Arriving in the dark days of February, Lucy Foley’s The Parisian apartment nonetheless feels like the most entertaining kind of summer thriller, a fast-paced, twisty escapist that blends gripping and messy characters, deft narrative evasions, shifting perspectives, and a few genuine surprises to craft a story that will keep you awake. read late into the night.
When Jess Hadley arrives in Paris to visit her half-brother Ben (and escape an uncomfortable personal situation of his own in London), she’s surprised he’s nowhere to be found and none of the neighbors in her swanky new building Don’t be terribly worried. about what happened to him. Naturally, she’s determined to figure out what happened – Ben does a lot of sometimes sketchy things, but she doesn’t think he would have abandoned her so completely – a quest that could end up putting her in more danger. that she could never have predicted.
Feels a bit like a darker version Only murders in the building, The Parisian apartment revolves around the inhabitants of number 12, rue des Amants, oscillating between the perspectives of several different characters as Jess tries to understand what is going on and who her brother was for all these people. Ben’s neighbors range from rude and unhelpful to downright suspicious and even sometimes sinister, and most of them aren’t exactly likable characters, but their stories eventually come together in increasingly compelling and surprising ways.
There’s Nick (“the nice one”), Ben’s college friend who first helped him settle into his current address but now seems to regret their reunion. Wealthy housewife Sophie (“the socialite”) lives in the building’s penthouse and has the kind of controlling husband that means she can never tell him about the blackmail threats she receives. Antoine (“the alcoholic”) thinks Ben might be having an affair with his wife. Mimi (“the girl on the verge”) is an isolated young woman in her twenties with anxiety and confidence issues. And then there’s the mysterious woman known only as “The Janitor”, whose only job seems to be to serve as the literal guardian of the building itself.
Foley’s new twist on the classic Agatha Christie-style locked room mysteries in his previous novels The hunting party and The guest list deservedly won its praise from readers, but fans should be prepared to know how to go The Parisian apartment tweaks that familiar formula a bit, spilling its story onto the streets of Paris and relying on the intricate web of characters at its center to hold things together as the story moves outside of its main location. Which it does, though the end result ends up feeling something closer to Alfred Hitchock than Christie. (See also: Residents’ love of spying on each other through windows and secretly eavesdropping on doors portends a pleasant rear window– kind of voyeurism.)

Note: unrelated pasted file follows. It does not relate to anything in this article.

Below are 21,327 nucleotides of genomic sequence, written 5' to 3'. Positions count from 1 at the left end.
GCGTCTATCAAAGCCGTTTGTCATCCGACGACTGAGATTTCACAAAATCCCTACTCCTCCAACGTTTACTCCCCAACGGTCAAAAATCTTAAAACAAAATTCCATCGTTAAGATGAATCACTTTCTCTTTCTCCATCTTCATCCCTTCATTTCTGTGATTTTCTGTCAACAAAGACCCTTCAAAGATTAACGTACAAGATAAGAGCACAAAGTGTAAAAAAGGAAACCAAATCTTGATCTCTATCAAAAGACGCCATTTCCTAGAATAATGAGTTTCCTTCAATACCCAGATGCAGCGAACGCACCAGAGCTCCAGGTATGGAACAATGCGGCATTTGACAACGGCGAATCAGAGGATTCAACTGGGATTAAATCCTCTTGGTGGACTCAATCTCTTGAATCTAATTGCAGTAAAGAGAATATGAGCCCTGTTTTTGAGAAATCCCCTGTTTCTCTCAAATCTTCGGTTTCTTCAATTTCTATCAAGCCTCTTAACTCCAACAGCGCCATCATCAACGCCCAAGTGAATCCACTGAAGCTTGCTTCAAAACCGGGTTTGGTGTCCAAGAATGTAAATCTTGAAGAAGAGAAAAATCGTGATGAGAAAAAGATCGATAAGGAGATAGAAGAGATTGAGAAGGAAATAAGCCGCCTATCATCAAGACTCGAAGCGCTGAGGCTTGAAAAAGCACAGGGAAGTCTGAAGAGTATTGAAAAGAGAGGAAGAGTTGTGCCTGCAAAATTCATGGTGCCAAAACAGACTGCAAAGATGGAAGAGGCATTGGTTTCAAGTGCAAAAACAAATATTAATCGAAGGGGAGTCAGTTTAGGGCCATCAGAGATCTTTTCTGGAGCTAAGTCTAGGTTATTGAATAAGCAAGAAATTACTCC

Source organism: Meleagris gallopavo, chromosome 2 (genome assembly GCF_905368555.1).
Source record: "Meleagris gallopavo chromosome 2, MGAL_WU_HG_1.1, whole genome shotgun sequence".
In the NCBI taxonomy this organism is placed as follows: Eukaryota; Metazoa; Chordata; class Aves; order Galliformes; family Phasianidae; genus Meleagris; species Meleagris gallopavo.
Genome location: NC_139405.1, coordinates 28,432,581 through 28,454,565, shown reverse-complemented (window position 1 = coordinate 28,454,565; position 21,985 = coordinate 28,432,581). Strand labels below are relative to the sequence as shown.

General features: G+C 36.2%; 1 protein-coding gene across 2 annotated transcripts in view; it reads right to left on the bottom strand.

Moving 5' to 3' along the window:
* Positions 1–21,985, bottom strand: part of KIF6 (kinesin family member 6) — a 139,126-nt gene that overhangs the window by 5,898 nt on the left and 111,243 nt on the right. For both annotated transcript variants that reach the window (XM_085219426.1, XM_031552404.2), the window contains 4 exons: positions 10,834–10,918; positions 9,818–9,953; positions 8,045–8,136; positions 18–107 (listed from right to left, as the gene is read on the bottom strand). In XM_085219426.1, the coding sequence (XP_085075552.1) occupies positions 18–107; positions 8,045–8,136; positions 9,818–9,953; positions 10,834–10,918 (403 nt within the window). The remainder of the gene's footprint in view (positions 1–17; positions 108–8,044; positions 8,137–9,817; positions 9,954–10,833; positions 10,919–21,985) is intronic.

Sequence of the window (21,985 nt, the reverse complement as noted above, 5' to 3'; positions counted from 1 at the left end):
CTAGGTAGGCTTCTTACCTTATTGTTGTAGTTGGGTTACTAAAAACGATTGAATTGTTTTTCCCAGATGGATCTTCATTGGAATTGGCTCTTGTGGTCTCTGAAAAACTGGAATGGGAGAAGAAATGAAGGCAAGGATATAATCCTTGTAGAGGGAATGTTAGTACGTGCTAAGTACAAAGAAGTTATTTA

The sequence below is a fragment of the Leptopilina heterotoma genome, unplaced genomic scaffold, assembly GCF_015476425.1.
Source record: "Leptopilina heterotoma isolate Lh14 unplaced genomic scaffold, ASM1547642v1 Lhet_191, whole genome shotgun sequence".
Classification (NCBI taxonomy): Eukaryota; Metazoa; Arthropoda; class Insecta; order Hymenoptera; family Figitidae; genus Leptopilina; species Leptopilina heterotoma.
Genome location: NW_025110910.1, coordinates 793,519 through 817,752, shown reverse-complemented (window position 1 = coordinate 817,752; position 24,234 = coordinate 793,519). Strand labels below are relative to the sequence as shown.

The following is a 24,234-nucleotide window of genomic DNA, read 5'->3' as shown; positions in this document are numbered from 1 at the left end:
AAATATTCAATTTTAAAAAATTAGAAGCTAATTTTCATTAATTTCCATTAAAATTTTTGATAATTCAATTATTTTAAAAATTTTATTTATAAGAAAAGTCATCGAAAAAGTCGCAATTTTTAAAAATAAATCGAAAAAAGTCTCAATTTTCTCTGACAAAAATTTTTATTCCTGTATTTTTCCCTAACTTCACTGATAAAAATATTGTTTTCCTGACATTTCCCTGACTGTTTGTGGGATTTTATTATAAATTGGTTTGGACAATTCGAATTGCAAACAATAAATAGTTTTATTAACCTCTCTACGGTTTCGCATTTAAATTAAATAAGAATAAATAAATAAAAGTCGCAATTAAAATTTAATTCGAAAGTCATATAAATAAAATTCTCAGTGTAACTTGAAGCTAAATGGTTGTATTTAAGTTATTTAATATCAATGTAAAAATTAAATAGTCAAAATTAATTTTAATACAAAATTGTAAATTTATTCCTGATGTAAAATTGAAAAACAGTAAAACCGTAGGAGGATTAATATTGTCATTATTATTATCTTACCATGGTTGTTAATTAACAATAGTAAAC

Yet this shift also allows Foley to make the outside world of Paris itself as important to the story as the hidden stairways that present themselves behind the walls of the titular building, a beautifully charming yet oddly menacing city. . Widespread riots and police brutality in the big city add an intriguing frisson of tension every time Jess leaves the building, while her inability to speak even the most basic French makes her seem increasingly isolated in a world that is becoming increasingly isolated. already feels willing to ignore her and her fears.
As for the Parisian apartment itself, the building’s posh chic conveys both wealth and a stifling sense of claustrophobia, leaving readers to wonder if its tenants are self-sufficient residents or just different kinds of prisoners under a same roof. As secrets are revealed about each of Ben’s neighbors, the motives of each become even more obscure and Jess begins to wonder who his brother was and what he was really working on in France.
Short, catchy chapters and Foley’s propelling prose make The Parisian apartment an easy-to-go title (Don’t say I didn’t warn you when you “just one more chapter” your way of continuing to read in bed at 1 a.m., that’s my point.) Character voices are distinct and strong, and while none of them – even the supposed heroine Jess – are hugely likable as people, that doesn’t mean they aren’t great fun to read. And these days, who is not it need a little European escape with a hint of danger and the threat of murder to boot?
Lacy Baugher Milas is the editor of Paste Magazine, but loves to dabble in all kinds of pop culture. You can find her on Twitter @LacyMB.